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Key Industry Branches – KAM

9 industries are identified for our KAM (Key-Account Management) structure. These industries have been named for an easy approach of research and investigation topics, which have been occupying our existing partners in recent years – and in the years to come. It is well understood that these industries are overlapping.

Anyway, you are invited to simply select any of the defined branches for an easy and quick access to us by calling or writing to anyone of us! The most suitable contact and further processing we will find together!

Energy Materials/Harald Fitzek:

Materials that are suitable for storage and conversion into electrical energy can be studied well with SEM and TEM; these materials are characterized by the fact that different electron potentials prevail in lattices or in layers, which can be incorporated into more complex systems and can then be changed in a targeted manner. The best-known representatives are battery systems.

Environment & Construction/Manfred Nachtnebel:

Fine materials, dusts but also more complex building materials are investigated with SEM and TEM as well as with our RISE system (correlating RAMMAN and SEM results obtained in one instrument); these are substances that also show effects on the human organism – such as pollen, viruses, mineral dust and the like.

Automotive/Hartmuth Schröttner:

The variety of materials under this term also encounters the full range of all skills of the research network: damage analysis, surface – and microstructure characterization of steels or light metals (e.g. Al-, Mg-, Ti-alloys) and multi-scale investigations on material compounds and material composites from automotive and aircraft construction, micrograph analyses and defect characterization on electronic or semiconductor components from automotive electronics, characterization of energy materials and components from the field of electromobility (pouch cells, etc), questions from the field of material coating and painting, investigations on polymer vehicle components and much more – always in the context of vehicles.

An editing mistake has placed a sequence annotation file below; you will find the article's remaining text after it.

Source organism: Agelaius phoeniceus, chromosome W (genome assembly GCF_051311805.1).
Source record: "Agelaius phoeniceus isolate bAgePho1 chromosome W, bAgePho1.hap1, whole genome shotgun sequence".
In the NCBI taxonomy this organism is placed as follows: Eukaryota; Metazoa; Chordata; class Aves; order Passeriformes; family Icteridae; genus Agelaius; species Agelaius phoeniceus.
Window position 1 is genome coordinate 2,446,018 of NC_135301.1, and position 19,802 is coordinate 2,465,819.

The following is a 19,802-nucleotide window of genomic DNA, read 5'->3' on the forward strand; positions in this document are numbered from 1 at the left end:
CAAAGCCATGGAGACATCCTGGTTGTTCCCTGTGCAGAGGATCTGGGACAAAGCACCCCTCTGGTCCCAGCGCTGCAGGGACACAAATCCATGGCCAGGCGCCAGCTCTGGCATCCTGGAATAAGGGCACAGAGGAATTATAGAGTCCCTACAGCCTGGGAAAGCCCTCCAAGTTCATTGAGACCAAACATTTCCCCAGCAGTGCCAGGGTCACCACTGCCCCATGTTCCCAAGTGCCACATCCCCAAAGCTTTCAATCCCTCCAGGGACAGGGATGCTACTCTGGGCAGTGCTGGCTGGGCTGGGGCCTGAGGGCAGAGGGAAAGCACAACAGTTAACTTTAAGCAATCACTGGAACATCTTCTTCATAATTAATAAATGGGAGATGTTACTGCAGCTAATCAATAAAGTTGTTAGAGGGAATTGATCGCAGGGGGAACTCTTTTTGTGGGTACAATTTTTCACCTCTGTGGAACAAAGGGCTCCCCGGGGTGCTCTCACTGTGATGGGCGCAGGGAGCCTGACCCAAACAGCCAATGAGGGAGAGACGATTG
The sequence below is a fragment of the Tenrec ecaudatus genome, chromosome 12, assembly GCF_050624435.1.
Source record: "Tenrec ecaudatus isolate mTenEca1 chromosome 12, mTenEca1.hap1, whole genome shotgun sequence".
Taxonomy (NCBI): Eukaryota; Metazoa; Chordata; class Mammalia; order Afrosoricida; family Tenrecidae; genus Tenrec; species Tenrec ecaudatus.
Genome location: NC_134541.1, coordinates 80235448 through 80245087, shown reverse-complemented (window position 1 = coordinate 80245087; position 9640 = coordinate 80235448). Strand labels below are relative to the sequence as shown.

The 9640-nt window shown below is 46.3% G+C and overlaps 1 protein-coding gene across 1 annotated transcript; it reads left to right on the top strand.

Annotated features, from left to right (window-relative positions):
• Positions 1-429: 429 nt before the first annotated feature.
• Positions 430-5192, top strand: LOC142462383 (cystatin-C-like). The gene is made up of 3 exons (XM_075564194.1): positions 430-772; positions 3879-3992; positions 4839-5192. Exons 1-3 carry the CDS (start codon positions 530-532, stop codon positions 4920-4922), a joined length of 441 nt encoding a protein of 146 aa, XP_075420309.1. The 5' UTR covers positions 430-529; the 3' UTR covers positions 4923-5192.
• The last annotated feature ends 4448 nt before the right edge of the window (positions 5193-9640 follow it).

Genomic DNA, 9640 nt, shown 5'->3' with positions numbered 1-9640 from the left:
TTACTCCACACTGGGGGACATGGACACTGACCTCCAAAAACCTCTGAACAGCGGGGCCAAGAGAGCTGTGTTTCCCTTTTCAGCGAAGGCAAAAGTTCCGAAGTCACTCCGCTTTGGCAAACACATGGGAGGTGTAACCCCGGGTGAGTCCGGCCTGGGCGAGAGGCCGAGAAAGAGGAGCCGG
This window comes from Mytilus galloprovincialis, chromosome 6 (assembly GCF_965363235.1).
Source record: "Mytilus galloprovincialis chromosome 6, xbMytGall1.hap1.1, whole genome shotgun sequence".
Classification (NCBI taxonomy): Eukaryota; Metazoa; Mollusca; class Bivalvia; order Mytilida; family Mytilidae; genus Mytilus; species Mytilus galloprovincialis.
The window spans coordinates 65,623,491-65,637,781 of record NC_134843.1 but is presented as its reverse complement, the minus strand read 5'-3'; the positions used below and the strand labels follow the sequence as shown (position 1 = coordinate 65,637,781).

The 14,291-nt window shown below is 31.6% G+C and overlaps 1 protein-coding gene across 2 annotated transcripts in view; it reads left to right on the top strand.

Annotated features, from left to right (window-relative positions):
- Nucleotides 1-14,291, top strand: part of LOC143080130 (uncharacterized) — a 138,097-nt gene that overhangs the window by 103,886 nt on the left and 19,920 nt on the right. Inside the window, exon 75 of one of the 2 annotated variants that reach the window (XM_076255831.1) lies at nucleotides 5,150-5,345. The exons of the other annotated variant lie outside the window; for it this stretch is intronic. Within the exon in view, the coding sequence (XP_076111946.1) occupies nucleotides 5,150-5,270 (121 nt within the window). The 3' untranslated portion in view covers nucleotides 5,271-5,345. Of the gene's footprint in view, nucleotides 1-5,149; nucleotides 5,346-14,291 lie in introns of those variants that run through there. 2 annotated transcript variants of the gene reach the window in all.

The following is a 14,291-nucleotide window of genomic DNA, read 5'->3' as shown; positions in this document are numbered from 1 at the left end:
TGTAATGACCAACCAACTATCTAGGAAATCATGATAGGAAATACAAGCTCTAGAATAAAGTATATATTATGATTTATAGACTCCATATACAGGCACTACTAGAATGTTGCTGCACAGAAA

Polymere & Soft Matter/Karin Wewerka:

These substances are characterized by their high sensitivity to irradiation with high-energy electron beams. This is not an insoluble problem for us, however, because we have developed processes and equipment that enable investigation in micro- and nanoscopic size ranges. Many of the samples are also multicomponent mixtures and the boundaries between mineral fillers, layers of different compositions (layers) or mixtures of different phases of polymers. The explanation of some macroscopic phenomena by understanding the arrangements and peculiarities of these boundaries in the samples is indispensable for valid failure or damage analyses or for development of products.

Ceramic Systems/Stefan Mitsche:

Ceramic systems are processed by sintering different oxides and other mineral substances into finely structured building blocks. The properties of the final components and articles are influenced by grain sizes, microstructures and textures. New developments as well as unexpected defects can be detected efficiently by means of SEM as well as modern microscopic-spectroscopic correlated methods (e.g. our RISE system). In addition, you can also observe and design the sintering process with us in in-situ heating investigations.

Metals, Alloys & 3D Printed Materials/Ilse Letofsky-Papst:

Mechanical and functional properties of metals and metal alloys – present as ingots, powders or articles – are determined by microstructural properties. Thus identification of different crystalline phases, presence of secondary phases and distribution of elements is inevitable for the development of new products. Besides optical microscopy, correlative and multi-scale (most different scales, combined micro- & nano-scale) approaches of electron microscopy down to atomic dimensions are the ideal investigation methods – e.g. accessible with our ASTEM.

Pharma & Medical/Johannes Rattenberger:

Drugs themselves, but also apparatus and equipment used in the healthcare sector and in drug manufacturing, are investigated with preparative and analytical capabilities and imaging techniques; troubleshooting and failure analysis as well as supporting product and process development are in focus.

Semiconductors (ICT)/Evelin Fisselthaler:

This category includes semiconductors and electronic components whose properties are determined both at the atomic level and in sub-microscopic dimensions. We clarify layer structure, interfaces or crystal structure defects on samples as well as in in-situ tests (heating tests, aging tests) and can also create 3D reconstructions that promise success in the clarification of defects or in device modifications.

Paper & Fibers/Armin Zankel:

Paper grades, starting materials and additives in paper fabrication, as well as cellulose fibers such as microfibrillated (MFC) and nanofibrillated cellulose (NFC). Properties and behavior are investigated by optical microscopy, SEM, ESEM as well as correlated methods (e.g. SEM-RAMAN) and EDX spectroscopy. In addition to preparative skills, in-situ tensile tests or in-situ ultramicrotomy as well as experiments on condensation, drying or swelling behavior of these materials can be investigated.